As a Parent I have always been known by building staff as engaged and informed. I have been a resource as well by volunteering in the classroom and making myself available on Field Trips. I have been hands on and encouraged others to be so as well. My son currently attends Southshore School where he maintains a 3.94 GPA

    2. What is your understanding of the role of school board director? How do you foresee working with your fellow directors, the superintendent, staff, and the public?

    My understanding is that we are entrusted with the governance of our District. It is our role to ensure that the District is responsive to the values, beliefs, and priorities of the community. I foresee myself working collaboratively with my fellow Directors and the Superintendent to ensure the best outcomes for our students citywide, however keeping an acute focus on the needs of District 7. I foresee listening to the staff and treating them like the content experts that they are and giving them a direct voice for ideas, suggestions, and concerns. I foresee myself as being available and engaged with the public while providing balance between the loudest voices in the room and those farthest from equity.

    3. How do you think Seattle Public Schools is doing? Do you support the district’s recently adopted strategic plan — why or why not? What does focusing on students that are the furthest from educational justice mean to you? Read the district's strategic plan.

    I attended the plan presentation that was held at the New Holly earlier this year and I support the concept and goals of the plan. I have concerns around the resources and tools that will be needed to hold ourselves accountable. The “Theory of Action” is sound but as I visit schools in our district and across the city, I question if we are truly allocating resources through a racial equity framework. Focusing on students that are “the furthest from educational justice” means that we are recognizing the variety of factors inside and outside of the classroom that are inhibiting the education of the whole child.

    4. How does racism affect education in Seattle? What are your ideas for implementing School Board Policy No. 0030, Ensuring Educational and Racial Equity? Read Policy 0030.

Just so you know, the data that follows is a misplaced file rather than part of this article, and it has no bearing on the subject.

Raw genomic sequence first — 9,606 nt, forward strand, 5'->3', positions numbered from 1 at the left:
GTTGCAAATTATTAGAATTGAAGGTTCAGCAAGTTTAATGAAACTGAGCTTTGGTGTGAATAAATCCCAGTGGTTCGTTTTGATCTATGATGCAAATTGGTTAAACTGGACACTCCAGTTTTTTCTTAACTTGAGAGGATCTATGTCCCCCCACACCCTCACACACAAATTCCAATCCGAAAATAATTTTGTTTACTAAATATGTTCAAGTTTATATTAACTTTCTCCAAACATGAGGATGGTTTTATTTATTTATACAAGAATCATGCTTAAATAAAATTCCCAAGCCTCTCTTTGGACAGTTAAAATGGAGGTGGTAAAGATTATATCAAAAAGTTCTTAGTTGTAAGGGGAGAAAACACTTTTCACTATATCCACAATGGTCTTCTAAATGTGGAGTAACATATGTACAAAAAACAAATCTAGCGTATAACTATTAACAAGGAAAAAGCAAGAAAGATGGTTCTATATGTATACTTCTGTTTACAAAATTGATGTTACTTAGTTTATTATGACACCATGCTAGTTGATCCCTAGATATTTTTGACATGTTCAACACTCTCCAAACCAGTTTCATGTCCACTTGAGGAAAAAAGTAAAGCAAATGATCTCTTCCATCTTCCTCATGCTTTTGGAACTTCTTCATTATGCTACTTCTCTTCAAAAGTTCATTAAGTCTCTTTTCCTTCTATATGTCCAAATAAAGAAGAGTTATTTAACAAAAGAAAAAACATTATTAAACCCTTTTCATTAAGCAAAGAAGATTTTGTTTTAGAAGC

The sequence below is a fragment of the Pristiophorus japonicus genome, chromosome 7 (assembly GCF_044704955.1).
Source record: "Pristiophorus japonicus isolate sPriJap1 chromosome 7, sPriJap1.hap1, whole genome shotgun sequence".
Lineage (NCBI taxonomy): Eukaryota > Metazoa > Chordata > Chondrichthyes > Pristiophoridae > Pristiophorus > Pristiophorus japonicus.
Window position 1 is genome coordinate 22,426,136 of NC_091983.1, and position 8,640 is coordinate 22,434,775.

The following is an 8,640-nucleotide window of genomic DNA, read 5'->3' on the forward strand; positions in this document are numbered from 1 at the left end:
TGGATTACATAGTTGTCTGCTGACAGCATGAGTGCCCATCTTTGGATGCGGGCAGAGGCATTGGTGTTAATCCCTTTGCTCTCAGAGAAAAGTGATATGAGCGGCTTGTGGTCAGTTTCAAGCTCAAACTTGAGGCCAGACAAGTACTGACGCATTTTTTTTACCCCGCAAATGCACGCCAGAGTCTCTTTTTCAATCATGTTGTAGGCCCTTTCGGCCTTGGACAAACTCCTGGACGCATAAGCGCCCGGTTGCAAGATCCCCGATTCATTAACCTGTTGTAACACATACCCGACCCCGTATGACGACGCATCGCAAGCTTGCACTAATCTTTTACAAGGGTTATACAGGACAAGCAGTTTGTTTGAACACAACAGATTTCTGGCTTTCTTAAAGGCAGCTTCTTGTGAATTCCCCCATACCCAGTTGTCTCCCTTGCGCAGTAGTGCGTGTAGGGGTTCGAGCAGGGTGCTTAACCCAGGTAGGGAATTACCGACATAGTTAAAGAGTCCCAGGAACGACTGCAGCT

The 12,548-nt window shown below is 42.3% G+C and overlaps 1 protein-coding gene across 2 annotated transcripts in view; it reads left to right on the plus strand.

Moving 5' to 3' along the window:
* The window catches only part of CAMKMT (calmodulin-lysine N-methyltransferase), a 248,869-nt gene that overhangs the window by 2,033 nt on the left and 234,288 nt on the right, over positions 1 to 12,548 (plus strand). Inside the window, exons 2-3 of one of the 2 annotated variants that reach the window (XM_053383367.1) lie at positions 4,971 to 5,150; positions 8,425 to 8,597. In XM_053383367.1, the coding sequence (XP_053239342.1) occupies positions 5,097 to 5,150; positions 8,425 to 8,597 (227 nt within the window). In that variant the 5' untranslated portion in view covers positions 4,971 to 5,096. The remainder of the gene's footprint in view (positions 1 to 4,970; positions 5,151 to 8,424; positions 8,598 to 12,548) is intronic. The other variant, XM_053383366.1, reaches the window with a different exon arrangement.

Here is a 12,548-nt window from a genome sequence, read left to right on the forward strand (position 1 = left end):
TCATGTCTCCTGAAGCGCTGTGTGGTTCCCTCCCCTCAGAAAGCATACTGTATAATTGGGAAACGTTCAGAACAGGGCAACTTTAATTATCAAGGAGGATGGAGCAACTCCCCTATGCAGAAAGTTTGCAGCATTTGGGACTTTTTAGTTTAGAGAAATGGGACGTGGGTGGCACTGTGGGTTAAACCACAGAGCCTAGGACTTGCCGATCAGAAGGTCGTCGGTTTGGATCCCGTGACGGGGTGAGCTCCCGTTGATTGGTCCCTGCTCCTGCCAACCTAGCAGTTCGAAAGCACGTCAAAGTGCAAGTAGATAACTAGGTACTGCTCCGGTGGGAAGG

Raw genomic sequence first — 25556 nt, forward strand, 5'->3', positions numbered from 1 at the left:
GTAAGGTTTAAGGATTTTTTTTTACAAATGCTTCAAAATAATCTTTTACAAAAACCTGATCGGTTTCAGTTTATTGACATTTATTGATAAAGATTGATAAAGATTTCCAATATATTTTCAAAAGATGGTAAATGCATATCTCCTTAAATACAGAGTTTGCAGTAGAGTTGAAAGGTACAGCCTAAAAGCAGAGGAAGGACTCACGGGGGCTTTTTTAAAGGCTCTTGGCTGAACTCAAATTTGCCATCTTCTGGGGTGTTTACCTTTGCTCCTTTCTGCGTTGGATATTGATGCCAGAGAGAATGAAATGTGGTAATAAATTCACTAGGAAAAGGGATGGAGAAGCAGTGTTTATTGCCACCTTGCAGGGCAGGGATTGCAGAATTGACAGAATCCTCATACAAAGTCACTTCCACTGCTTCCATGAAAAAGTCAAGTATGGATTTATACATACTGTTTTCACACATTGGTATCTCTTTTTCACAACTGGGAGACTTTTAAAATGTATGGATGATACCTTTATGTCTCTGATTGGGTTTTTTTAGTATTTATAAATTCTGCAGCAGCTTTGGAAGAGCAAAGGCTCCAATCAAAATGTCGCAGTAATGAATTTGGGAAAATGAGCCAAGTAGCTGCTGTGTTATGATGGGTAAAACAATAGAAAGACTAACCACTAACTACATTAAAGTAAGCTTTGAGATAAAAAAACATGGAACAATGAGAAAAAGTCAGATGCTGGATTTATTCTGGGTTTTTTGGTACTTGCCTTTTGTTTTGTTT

Institutional and overt racism continues to impact education in Seattle in a negative way. It is very clear when looking at the statistics from the district report card where the gap between black and brown students and others remains constant and massive in some cases. Students of color, specially, black and brown, continue to lag almost every measure of student performance including Graduation Rate, Student Performance, on Track for Graduation, and of course discipline and exclusion. These facts have been well publicized and is almost common knowledge. While all of that is very distressing, what I find is equally problematic, but much harder to quantify is that our minority children are far less likely to be identified as Gifted. Racial bias is cheating our district and community out of a generation of potential. Overall, my ideas around implementing Policy #0030 involve developing methods and tools for community accountability and engagement. The policy will only be effective if we are consistently checking decisions that are made against it. I would start by identifying places, programs, and recent decisions that illustrate what success looks like in each area. I think that each goal and policy recommendation should include real-time examples of where we are doing well and where there is potential for growth. With clear examples we can form finite community driven assessment teams to work in collaboration with existing bodies such as the PTSA to ensure that the policy is being implemented on a site by site basis. On a macro level, I am interested in developing community-based partnerships with organizations and even individuals who have a history of moving the needle and have real traction in their work. I would like to work towards removing real and perceived barriers that prevent collaboration. I am also very interested in working with employees on professional development that will be aligned with the needs of those who are furthest from educational justice. While I want see staff training that results in world class professionals, I also want that training to have an impact on the students and families who are currently in the building. Multiple Pathways to Success will also be a priority for me as I work to redefine what success looks like for our students. Workforce development will be high on my list and I will be working to communicate career opportunities, such as work-based learning and other initiatives, to youth and their families.